To examine initial outcomes of an 8-week Healthy-Lifestyle Intervention Program (HIP) which included children's participation in a daily summer camp along with parents' participation in a parenting program focused on overweight/obesity.
Using a nonrandomized pilot trial design, 16 children (M child age = 6.42 yr; 81% male; 100% Latino) classified as overweight/obese and their mothers completed 3 assessments (baseline, posttreatment, and 6–8 mo follow-up).
Children who completed HIP experienced significant decreases in their body mass index z-scores (primary outcome) from baseline to posttreatment (d = −1.11) with such decreases being moderately maintained at follow-up (d = −0.64). In terms of secondary outcomes, HIP was effective in improving and maintaining healthy habits in both children and mothers and children's nutritional knowledge and fitness. Objective food data showed that children's dietary intake during HIP improved. High attendance and satisfaction were reported for families who completed HIP.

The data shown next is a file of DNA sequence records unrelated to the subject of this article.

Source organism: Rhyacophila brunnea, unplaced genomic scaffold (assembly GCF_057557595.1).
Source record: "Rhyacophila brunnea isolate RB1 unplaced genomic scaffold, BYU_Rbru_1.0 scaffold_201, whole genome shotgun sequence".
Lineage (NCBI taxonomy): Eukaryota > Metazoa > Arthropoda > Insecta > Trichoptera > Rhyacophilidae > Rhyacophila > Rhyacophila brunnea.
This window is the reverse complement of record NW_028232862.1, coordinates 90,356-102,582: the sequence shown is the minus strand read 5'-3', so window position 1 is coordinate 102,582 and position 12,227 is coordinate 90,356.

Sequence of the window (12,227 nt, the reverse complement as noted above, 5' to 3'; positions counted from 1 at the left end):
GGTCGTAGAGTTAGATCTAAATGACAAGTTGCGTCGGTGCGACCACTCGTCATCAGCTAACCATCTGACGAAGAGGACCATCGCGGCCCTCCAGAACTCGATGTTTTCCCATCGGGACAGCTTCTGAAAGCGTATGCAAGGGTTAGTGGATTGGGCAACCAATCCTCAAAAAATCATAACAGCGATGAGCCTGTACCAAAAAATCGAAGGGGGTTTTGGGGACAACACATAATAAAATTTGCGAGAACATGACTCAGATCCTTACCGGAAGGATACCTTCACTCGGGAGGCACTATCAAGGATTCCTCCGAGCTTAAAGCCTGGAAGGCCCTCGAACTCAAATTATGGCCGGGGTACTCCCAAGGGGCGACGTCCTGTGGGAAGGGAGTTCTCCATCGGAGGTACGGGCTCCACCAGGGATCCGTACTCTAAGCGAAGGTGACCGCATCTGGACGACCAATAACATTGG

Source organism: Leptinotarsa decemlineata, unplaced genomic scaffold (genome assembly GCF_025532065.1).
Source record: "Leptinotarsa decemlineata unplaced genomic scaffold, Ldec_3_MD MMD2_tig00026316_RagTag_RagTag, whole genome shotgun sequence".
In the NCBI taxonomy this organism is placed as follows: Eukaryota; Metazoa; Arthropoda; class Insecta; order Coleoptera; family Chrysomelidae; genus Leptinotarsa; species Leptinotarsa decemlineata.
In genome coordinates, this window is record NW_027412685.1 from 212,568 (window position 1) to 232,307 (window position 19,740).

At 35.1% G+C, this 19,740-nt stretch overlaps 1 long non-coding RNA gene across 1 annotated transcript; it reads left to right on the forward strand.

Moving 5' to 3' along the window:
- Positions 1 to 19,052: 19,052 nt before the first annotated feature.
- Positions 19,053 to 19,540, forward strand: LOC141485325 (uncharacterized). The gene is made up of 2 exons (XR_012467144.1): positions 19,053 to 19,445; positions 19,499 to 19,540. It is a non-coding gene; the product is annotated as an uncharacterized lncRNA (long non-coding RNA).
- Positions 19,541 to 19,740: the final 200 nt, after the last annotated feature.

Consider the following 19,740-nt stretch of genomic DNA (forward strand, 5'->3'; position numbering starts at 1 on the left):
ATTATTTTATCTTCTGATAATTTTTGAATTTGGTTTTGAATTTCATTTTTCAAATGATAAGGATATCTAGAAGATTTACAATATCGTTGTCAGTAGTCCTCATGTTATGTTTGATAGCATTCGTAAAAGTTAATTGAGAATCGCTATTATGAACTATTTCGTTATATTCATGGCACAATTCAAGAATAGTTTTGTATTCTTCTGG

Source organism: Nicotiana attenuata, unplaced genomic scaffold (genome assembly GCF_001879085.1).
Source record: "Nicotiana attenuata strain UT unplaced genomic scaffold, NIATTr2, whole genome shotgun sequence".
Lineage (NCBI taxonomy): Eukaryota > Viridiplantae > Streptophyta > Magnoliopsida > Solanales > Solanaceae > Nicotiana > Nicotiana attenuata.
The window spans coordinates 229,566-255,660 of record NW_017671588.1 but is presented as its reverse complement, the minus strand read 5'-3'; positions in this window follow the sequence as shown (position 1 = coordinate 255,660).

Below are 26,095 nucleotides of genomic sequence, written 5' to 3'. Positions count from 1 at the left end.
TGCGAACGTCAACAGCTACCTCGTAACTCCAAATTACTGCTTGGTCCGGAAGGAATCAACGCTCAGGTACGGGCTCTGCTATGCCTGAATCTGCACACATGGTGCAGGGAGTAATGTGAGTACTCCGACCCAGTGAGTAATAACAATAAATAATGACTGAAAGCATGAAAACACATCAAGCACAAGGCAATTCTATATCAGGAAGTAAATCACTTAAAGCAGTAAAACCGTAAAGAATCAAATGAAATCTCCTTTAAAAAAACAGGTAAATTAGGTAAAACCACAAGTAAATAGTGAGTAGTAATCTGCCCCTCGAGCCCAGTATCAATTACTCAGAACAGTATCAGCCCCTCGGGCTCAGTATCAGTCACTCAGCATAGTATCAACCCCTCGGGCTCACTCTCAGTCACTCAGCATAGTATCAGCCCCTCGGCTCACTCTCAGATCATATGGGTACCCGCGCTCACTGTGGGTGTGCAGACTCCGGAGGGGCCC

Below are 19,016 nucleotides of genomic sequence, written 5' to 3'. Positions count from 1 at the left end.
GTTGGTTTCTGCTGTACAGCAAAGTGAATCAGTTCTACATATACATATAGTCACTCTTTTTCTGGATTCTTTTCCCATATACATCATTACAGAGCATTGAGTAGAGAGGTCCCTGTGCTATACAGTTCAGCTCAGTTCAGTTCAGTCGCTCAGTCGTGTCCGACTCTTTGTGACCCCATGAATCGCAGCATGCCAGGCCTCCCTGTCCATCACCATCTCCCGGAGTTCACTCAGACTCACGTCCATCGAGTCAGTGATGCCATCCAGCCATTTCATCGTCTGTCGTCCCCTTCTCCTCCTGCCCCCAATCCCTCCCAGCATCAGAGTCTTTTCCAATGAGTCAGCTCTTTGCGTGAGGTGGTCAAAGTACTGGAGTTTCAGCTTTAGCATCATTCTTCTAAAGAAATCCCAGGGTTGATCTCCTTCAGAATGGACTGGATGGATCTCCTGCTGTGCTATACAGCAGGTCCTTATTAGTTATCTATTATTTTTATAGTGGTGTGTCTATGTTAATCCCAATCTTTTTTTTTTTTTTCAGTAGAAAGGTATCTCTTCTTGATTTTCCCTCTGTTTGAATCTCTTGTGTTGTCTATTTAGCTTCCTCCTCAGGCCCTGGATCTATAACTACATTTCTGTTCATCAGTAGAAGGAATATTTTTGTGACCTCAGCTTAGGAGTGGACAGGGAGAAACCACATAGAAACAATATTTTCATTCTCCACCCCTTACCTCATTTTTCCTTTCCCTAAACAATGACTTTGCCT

This pilot treatment development study shows that a family lifestyle intervention conducted in a summer camp setting that targets both children and parents is a promising option for addressing pediatric obesity in young children.
*Center for Children and Families, Department of Psychology, Florida International University, Miami, FL;
†Department of Psychiatry and Human Behavior, University of Mississippi Medical Center, Jackson, MS.
Address for reprints: Paulo A. Graziano, PhD, Center for Children and Families, Department of Psychology, Florida International University, 11200 SW 8th St, AHC 4 Rm. 459, Miami, FL 33199; e-mail: firstname.lastname@example.org.
Disclosure: The authors declare no conflict of interest.
Received December , 2016
Accepted July , 2017